How basic foundations are built, including slabs, perimeter foundations, concrete blocks, and piers

A house needs a foundation to shoulder its considerable weight, provide a flat and level base for construction, and separate wood-based materials from contact with the ground, which would cause them to rot and invite termite infestation.

Depending on when and where a house was built, the foundation may be made of stone, brick, preservative-treated lumber, concrete block, or poured concrete. By far the most common material for foundations is concrete.

Most houses have a raised perimeter foundation that supports floors and load-bearing walls. Some are built on a flat, concrete slab, which provides both a base for the structure and serves as the bottom floor of the house. Still others, notably vacation homes as well as small, older houses, oftentimes rest on a series of concrete piers.

Some houses utilize all of these methods for different portions of the house. Houses with perimeter foundations, for example, often have post-and-pier supports beneath a beam that runs under a load-bearing wall along the middle of the house.

What is the footing of a house?

The bottom part of a foundation is called a footing (or footer). The footing is generally wider than the foundation wall and is located about 12 inches below the frost line (the average depth at which soil freezes year after year). The footing distributes the house’s weight to prevent settling or movement.

Types of Foundations

There are three types of conventional concrete foundations: poured concrete, concrete block, and post-and-pier. Size and acceptable types are regulated by building codes.


Raised Perimeter Foundation

As shown below, a poured-concrete foundation may be either a raised perimeter foundation, a flat slab, or a combination of the two.

Cut-away diagram of a concrete slab with insulation attached to a raised perimeter foundation wall.
Conventional Perimeter Foundation With Slab


Houses in warm climates may have a monolithic slab, where footing, foundation, and slab are a single, integral unit. A conventional perimeter foundation has a poured concrete wall supported by a poured concrete footing. Both are strengthened by steel reinforcing rods (rebar). This type of foundation is used in connection with both raised floors and slabs.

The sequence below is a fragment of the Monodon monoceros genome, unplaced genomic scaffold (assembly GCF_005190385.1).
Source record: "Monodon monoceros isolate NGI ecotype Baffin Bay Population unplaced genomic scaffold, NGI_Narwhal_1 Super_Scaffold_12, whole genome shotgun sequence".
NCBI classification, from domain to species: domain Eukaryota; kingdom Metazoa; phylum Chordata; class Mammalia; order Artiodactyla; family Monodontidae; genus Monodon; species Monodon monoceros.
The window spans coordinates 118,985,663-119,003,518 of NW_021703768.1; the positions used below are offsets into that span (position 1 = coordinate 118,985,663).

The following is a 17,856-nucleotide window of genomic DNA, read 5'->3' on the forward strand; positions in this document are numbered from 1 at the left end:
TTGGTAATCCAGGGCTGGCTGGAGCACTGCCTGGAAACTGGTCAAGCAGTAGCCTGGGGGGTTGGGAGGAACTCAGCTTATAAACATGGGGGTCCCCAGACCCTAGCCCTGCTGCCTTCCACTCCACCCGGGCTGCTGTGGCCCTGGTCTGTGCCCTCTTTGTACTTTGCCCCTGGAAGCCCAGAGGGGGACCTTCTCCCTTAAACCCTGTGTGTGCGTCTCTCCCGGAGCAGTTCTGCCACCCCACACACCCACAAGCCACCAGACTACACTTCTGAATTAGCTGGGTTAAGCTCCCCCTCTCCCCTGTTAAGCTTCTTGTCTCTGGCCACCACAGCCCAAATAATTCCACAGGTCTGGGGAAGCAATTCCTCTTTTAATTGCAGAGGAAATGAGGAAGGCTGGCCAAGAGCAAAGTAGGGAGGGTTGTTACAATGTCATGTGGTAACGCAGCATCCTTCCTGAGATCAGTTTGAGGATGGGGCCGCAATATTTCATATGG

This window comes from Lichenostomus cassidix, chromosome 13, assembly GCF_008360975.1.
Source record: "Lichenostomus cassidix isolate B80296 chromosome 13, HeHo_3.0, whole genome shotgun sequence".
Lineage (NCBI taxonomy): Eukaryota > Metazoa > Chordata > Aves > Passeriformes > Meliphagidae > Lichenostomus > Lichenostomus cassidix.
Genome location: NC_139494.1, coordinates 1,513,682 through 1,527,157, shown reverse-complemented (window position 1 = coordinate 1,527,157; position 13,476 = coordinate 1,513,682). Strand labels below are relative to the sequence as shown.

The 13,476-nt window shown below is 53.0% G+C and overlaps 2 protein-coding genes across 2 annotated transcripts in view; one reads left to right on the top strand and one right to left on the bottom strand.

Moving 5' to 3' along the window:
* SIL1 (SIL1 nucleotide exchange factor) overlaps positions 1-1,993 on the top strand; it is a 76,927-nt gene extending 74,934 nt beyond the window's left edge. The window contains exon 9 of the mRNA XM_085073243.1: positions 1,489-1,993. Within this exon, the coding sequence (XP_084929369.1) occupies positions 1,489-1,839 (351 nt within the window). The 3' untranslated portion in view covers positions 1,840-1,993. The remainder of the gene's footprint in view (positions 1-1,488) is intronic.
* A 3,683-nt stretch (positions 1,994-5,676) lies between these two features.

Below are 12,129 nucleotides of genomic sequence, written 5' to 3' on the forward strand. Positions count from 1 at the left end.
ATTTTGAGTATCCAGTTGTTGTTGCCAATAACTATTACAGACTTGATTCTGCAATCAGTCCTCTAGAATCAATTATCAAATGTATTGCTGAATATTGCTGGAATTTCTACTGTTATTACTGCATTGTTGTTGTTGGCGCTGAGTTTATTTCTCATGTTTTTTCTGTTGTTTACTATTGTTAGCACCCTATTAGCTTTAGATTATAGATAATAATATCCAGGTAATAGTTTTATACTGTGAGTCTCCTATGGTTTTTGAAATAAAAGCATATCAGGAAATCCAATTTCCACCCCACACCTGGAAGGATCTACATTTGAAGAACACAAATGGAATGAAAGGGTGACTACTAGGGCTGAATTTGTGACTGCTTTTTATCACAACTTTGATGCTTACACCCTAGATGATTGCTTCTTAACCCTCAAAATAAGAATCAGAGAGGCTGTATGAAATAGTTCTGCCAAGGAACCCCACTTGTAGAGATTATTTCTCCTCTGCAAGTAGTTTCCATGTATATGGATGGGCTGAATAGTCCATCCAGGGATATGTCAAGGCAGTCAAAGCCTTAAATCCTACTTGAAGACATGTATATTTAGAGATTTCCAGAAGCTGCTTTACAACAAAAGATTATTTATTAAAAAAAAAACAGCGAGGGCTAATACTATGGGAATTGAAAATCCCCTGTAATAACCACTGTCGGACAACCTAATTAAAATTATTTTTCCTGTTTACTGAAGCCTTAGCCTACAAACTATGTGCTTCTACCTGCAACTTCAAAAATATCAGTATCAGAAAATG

Diagram of a concrete pier and footing attached to a post anchor.
Concrete Pier and Footing

A stepped footing, as shown at left, can support a concrete block wall. Blocks have nominal dimensions of 8 by 8 by 16 inches (they are actually 3/8 inch smaller to allow for mortar joints). They are hollow when laid up; steel reinforcing bar is added and the hollows are often filled with concrete. They lend themselves to construction where forming concrete is impractical.

Concrete blocks are also used for standard foundation wall construction. They are supported by a concrete footing; both are reinforced with steel rods, and the concrete blocks are filled with grout.


Pier and Footing Foundation

A concrete pier resting on a footing, as shown at right, may be used to help support beams at mid-span. Though some older homes rest entirely on piers, this method has been phased out in favor of foundation methods with greater integrity.

Diagram of a concrete pier and footing attached to a post anchor.
Concrete Pier and Footing

Author Image
About Don Vandervort
Don Vandervort has developed his expertise for more than 30 years as a remodeler and builder, Building Editor for Sunset Books, Senior Editor at Home Magazine, author of more than 30 home improvement books, and writer of countless magazine articles. He appeared for 3 seasons on HGTV’s “The Fix,” and served as MSN’s home expert for several years. Don founded HomeTips in 1996. Read more about Don Vandervort